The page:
Academic journal article Mankind Quarterly

The Pheromone Androstenol: Evolutionary Considerations

Academic journal article Mankind Quarterly

The Pheromone Androstenol: Evolutionary Considerations

Article excerpt

Cowley & Brooksbank have shown that female exposure to androstenol increases the number and depth of female interactions with males. However, in nature, the only females customarily close enough to males to be affected by male-emitted androstenol would be sleeping and cuddling partners, i.e. mates or potential mates. Thus, the observed behavioral response is probably a mechanism for promoting bonding with mates and the evaluation of potential mates. Recognizing an evolutionary purpose for the female reaction to androstenol makes one feel more confident that the observed effects are real.

Key Words: Pheromones, androstenol, bonding, mate selection

Human females exposed to Sa-16-androsten-3a-ol (androstenol) overnight interact more with males than unexposed females do. The experimental procedure (Cowley & Brooksbank, 1991) involved having students wear overnight a necklace designed to release androstenol. Next morning the subjects filled in a questionnaire regarding who they had interacted with (i.e. who they had spoken with, including greetings), who initiated the interaction, and the depth of the interaction ("i.e. the extent to which he/she felt the exchange encompassed personal involvement."). No effect was found for males, or for female interaction with females, but the females reported a significant increase in interactions with males. For instance, the control females reported 3.08 interactions that morning with males, while those females exposed to androstenol overnight reported 5.42 interactions with males, a difference that had probability of occurring by chance of .024. The measure of depth rose from 34.2 to 97.4, significant at .011. The measure of duration rose from 6.09 to 26.7, significant at .001.

The authors of the article offer very little explanation for what function the rather strong effects of androstenol serve, saying at the end merely that "it appears that exposure to androstenol induces 'approach' response in females." Earlier (p. 657), the authors had stated "clearly from a sociobiological point of view the benefit would be to the male signaler as the source of the pheromone." From an evolutionary theory viewpoint this is a weak argument, since if it was not in the female interest to receive a message they would have evolved not to receive it, or not to let it affect their behavior. A signaling system must be in the interests of both parties. The purpose of this paper is to provide a plausible reason for the emergence and continuation of female sensitivity to androstenol, and for the male ability to emit it.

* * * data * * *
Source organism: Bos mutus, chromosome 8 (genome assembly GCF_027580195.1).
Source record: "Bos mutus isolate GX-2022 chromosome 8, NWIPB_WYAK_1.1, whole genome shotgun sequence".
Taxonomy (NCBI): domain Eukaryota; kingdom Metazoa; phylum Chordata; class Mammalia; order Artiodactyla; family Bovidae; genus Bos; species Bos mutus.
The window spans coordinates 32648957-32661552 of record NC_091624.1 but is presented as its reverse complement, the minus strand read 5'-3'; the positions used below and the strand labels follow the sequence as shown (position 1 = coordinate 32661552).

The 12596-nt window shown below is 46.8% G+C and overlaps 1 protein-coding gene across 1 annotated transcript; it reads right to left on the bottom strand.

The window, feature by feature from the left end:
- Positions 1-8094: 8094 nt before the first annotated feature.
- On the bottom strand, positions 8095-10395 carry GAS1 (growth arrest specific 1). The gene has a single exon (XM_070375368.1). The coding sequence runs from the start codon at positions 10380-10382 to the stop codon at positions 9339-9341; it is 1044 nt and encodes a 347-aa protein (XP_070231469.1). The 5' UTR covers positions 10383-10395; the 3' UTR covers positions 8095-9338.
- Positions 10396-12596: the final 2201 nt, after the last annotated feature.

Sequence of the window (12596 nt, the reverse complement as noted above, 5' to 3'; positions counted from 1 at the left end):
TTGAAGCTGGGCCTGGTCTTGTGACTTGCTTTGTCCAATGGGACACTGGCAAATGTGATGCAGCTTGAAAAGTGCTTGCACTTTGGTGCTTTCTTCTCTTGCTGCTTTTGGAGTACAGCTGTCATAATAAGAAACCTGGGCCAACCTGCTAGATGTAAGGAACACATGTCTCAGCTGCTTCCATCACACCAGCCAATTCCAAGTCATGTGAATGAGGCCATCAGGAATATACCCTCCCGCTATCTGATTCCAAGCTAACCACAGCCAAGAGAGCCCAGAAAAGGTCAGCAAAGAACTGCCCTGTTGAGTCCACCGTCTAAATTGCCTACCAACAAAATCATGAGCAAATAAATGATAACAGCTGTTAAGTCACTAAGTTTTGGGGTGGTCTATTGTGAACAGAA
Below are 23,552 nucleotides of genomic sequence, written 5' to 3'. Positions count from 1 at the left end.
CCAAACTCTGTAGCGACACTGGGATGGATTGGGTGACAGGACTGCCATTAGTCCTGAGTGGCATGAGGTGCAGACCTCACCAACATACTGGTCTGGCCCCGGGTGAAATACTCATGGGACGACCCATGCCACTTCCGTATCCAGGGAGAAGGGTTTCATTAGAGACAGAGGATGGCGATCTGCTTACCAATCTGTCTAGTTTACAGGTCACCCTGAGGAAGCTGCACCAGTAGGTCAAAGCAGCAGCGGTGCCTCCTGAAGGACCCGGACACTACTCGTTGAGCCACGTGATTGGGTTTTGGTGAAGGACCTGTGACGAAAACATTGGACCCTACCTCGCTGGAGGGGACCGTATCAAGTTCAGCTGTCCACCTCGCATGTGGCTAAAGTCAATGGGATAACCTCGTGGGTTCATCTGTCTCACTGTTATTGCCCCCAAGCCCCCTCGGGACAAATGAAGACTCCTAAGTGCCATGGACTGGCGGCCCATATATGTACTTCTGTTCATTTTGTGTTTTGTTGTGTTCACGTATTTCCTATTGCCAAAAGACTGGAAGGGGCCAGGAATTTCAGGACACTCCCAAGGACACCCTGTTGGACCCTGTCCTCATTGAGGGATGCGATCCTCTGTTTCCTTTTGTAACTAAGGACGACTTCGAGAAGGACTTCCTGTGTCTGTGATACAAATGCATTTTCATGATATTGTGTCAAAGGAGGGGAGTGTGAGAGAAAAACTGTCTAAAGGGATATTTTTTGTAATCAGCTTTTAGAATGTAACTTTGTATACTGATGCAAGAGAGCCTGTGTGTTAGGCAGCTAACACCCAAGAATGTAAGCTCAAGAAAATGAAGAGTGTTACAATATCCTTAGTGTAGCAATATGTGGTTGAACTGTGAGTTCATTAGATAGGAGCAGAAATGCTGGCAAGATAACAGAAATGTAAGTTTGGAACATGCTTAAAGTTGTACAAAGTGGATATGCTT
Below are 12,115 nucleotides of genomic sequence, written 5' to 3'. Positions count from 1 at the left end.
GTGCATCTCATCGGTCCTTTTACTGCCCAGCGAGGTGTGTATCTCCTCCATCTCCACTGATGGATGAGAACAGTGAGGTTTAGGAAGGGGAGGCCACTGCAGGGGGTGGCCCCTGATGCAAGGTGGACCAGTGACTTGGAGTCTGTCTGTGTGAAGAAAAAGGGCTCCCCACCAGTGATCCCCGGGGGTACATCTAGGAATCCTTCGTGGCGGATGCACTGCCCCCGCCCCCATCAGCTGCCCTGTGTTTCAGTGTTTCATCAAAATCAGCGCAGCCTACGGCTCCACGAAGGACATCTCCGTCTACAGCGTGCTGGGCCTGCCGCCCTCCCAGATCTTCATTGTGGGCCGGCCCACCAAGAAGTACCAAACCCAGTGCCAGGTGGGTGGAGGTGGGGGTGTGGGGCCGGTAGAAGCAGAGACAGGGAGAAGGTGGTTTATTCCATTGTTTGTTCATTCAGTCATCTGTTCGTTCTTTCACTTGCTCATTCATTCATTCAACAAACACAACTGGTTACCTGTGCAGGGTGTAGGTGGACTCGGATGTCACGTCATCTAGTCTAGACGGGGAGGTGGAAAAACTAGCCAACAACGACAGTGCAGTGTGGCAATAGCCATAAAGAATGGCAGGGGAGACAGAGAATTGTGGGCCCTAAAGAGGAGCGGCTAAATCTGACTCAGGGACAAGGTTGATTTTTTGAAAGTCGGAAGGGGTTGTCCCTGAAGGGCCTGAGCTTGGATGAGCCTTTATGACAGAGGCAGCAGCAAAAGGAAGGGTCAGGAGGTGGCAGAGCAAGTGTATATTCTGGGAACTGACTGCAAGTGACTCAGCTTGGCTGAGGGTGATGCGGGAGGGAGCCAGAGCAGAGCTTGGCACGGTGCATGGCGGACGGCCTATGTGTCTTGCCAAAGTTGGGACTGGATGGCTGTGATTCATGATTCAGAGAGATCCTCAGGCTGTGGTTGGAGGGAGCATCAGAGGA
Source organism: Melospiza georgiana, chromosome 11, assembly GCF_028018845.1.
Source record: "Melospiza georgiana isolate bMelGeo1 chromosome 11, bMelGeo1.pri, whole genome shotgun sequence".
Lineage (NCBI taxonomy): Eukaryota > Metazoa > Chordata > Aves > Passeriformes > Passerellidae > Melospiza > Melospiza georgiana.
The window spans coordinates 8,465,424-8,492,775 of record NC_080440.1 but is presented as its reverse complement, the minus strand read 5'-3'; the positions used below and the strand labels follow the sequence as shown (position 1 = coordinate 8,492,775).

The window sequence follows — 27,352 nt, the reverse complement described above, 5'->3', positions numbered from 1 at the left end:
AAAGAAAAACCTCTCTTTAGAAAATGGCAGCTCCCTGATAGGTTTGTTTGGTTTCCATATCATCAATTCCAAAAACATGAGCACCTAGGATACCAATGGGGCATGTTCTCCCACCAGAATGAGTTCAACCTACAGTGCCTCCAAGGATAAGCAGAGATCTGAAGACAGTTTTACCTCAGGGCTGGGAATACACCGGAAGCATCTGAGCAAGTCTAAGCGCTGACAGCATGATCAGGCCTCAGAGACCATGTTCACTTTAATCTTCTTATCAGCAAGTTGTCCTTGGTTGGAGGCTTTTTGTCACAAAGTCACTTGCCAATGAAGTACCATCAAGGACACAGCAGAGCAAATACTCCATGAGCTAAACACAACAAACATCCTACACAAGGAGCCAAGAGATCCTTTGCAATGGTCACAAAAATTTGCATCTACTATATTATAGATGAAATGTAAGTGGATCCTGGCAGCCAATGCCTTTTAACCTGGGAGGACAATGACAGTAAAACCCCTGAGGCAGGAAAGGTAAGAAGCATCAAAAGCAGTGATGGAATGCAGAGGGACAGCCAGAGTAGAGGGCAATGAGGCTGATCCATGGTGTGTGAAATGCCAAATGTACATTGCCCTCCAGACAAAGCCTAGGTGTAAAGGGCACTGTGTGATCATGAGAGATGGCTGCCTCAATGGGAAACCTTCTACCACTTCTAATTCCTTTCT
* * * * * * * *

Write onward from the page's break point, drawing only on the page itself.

It does appear that human males are designed to emit androstenol, or closely related pheromones (Kohl & Francoeur, 1995; Stoddart, 1990). It is produced in apocrine glands that are typically at the follicles from whence hair grows, especially under the arm and in the public regions. They appear designed to wick up the odors from the apocrine glands and distribute them to the atmosphere. This is shown by the axillary hairs being associated with more apocrine glands than hairs in other parts of the body. The musky odor produced from the axillae is caused by the presence there of androstene and Sa-androstenol. Androstenol is known to be a sexual pheromone in the pig which causes the sow to assume the position required for mating. Men produce much more androstenol than do women in their urine (Brooksbank, 1962) and more androstenone in their axillae (Bird, & Gower, 1982, as cited by Stoddart, 1990, p. 66).

While some human hairs can be argued to serve various purposes, such as protecting the head from the sun, or sexual signaling, the underarm hairs are not located to keep us warm, nor to protect us from the sun, or even to be visible at a distance. The only plausible purpose appears to be facilitating emitting odors or pheromones. They do this efficiently. Only one in ten shaved armpits are described as odorous 24 hours after washing, while nine out of ten unshaved armpits are described as odorous (Shelley, Hurley & Nicols, 1953, as cited in Stoddart, 1990, pp. …

Search by... Author
Show... All Results Primary Sources Peer-reviewed

Oops!

An unknown error has occurred. Please click the button below to reload the page. If the problem persists, please try again in a little while.